City to ask some residents to clean up their recycling act
London Community News
By Sean Meyer/London Community News/Twitter: Newswriter22
The city wants London residents to continue to refine their recycling habits, but for those who don’t, they could find their items left at the curb.
During the Civic Works Committee meeting on Monday (Oct. 1), councillors discussed — and eventually supported — a staff report recommending the phasing in of an awareness and compliance campaign around the curbside blue box program.
The goal of the awareness campaign, according to the report presented by Jay Stanford, director environmental programs and solid waste, is to reduce blue box processing costs by $250,000 each year. That savings would be achieved, the report suggests, if a target of three per cent (by weight) of non-recyclables or improperly sorted materials arriving at the city’s Materials Recovery Facility.
“Eighty per cent of London residents are doing this very well. Our target is the 10 or 20 per cent who do have some challenges and the ones who are costing the city, unfortunately, upwards of $250,000,” Stanford said. “We do need to improve those recycling behaviours so the 80 per cent that are doings so well see an increase in numbers.”
Under the current curbside program, when a blue box does not comply with program instructions, the drivers will empty the blue boxes and place a reminder sticker on them. The sticker is to inform residents of the correct procedure because drivers have the option of not picking up heavily “contaminated” boxes.
Ward 4 Councillor Stephen Orser expressed concern the small stickers that are attached to the blue boxes were confusing people. Orser’s solution to the public’s sticker confusion involved the use of not only larger stickers and perhaps different colour boxes.
“Is there a chance we can make the sticker larger and make the message more simplistic? I’ve got a couple stickers and I have corrected my behaviour in terms of recycling, but these are concerns that have come through my neighbourhood,” Orser said. “Would there be any benefit if we had a different coloured blue bin. For the sake of argument, if one was red, had it printed in large print paper only or box will not be picked up. Would that help eliminate the confusion?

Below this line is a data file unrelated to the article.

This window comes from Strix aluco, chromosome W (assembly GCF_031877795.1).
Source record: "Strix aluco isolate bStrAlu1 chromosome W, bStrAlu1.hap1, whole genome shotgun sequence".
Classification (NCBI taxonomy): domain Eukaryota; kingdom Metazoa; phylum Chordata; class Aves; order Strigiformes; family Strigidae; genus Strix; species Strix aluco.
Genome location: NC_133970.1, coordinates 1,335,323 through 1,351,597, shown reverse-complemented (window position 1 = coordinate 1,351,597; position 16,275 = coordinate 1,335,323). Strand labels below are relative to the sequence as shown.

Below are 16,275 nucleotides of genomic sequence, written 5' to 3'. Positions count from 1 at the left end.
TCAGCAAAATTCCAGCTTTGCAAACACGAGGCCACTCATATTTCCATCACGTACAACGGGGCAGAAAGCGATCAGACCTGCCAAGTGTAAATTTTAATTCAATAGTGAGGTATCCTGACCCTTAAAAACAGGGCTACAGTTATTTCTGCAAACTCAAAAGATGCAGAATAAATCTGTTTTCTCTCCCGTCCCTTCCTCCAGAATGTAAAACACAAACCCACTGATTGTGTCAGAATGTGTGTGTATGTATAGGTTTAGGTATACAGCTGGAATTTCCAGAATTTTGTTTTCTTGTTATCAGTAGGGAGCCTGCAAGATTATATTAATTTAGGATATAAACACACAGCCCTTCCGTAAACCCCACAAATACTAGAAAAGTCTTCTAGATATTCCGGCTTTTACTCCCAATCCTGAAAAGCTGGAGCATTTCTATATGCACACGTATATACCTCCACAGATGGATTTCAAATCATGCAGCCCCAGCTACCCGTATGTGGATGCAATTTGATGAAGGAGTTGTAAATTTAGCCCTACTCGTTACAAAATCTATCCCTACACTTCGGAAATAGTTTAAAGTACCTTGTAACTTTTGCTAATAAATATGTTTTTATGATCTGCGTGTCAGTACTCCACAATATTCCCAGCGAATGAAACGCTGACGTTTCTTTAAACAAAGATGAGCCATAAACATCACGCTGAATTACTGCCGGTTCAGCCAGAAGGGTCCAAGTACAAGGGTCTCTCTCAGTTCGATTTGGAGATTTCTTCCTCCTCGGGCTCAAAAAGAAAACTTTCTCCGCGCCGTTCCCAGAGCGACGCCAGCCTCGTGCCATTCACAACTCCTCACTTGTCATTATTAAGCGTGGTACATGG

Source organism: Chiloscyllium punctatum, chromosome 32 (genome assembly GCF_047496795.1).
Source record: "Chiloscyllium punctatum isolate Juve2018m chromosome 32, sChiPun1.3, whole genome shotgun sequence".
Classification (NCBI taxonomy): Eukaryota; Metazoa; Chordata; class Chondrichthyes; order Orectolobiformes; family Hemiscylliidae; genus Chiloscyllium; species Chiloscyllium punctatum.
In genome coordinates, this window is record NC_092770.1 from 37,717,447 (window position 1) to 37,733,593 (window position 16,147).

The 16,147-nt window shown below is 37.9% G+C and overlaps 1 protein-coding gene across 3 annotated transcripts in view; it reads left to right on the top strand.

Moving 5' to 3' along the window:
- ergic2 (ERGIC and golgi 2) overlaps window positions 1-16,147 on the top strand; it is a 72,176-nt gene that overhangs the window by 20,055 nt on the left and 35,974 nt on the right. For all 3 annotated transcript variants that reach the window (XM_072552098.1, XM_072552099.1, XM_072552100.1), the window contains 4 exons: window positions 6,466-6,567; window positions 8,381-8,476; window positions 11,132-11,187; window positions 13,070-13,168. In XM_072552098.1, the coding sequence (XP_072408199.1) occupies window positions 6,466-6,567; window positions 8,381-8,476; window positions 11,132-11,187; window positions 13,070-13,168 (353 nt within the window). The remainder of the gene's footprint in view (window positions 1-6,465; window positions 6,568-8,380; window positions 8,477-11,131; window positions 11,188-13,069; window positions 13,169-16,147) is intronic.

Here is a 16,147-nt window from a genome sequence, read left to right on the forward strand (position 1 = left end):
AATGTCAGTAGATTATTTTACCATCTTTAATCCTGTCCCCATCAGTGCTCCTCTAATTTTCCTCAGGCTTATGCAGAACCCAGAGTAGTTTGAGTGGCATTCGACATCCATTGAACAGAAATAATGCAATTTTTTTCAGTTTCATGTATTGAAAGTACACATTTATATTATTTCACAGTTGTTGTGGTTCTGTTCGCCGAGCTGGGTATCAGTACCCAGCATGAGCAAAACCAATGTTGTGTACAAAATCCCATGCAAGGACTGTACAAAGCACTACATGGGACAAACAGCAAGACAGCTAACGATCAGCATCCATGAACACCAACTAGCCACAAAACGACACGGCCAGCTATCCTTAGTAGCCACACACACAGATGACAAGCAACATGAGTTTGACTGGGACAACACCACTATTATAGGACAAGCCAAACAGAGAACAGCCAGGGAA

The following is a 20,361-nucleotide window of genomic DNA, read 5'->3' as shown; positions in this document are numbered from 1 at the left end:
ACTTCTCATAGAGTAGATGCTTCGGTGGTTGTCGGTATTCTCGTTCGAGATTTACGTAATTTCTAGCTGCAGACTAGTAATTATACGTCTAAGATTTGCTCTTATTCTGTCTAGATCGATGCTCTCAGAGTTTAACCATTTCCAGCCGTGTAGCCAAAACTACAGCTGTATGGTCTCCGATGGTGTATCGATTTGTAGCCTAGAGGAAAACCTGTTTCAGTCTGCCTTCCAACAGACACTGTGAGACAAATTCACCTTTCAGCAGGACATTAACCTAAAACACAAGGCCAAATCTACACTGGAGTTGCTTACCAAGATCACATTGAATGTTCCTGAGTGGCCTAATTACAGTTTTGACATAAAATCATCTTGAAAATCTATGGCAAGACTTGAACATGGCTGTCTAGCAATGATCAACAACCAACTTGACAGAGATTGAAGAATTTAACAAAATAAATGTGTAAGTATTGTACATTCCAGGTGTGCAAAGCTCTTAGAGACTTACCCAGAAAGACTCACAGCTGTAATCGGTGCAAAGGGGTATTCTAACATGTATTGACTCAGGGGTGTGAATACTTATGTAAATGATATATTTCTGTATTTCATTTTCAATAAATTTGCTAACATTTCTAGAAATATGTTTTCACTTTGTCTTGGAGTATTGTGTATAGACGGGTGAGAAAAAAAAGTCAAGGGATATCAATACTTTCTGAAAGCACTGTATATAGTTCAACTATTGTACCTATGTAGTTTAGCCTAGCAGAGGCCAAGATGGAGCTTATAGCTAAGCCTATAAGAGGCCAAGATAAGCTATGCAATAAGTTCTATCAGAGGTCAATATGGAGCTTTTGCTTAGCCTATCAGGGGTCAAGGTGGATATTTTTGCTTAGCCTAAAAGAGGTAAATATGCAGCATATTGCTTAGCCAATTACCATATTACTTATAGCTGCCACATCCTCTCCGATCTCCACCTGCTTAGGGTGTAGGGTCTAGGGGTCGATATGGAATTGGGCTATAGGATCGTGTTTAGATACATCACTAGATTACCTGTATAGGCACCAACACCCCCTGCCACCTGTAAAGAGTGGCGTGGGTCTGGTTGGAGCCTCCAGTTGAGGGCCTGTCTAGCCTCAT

Stanford said the current stickers that are being utilized were designed to generate the very feedback Orser was providing. Stanford did say there would be value into looking into larger, more permanent stickers, to help reminder residents of their recycling responsibilities.
Stanford also said that if after next week’s council meeting final approval is given, the city actually has five different stickers that will go out to help educate London residents. “Education is our number one priority moving forward and working with the people who are having challenges.”
As for having different colour boxes, Stanford said there was funding made available last year for the larger boxes that were brought in for people to put their containers in. And although he would look into seeing if that funding was still available, Stanford pointed out the city portion of that initiative still came to approximately $300,000, making separate boxes a challenge for the city.
Orser also expressed concern about the program’s proposed awareness campaign, particularly the money that would be used in terms of advertising, and whether those dollars would represent a targeted marketing initiative.
Stanford said the education component of the campaign would be targeted and was part of the reason for the use of different stickers. Those different stickers, Stanford said, would be left on not only a blue box, but on an item that was clearly not part of the recycling program.
“As far as the budget for this, our report refers to a lot of free advertising we get through free media, which comes in as part of the waste diversion organization program,” Stanford said. “So that is what we plan on using for this campaign, it isn’t tax dollars, it is wisely using the options available to us.”
Ward 14 Councillor Sandy White had a concern of her own, particularly the excessive amount of packaging that many companies use with their products. White asked if the city is still looking at speaking with higher levels of government to try and “educate” corporations around excessive packaging.
Stanford said that is happening and he personally will play a role in driving the conversation.
“I couldn’t agree with you more. Not only are we involved with a number of associations that have this as a priority, but I am on a task force with the Association of Municipalities of Ontario, looking at this element, along with others,” Stanford said. “There have got to be, in the future, more controls with some of this material, to make sure it is not only recyclable, but to look at wherever it can be reduced. We would all be better off.”
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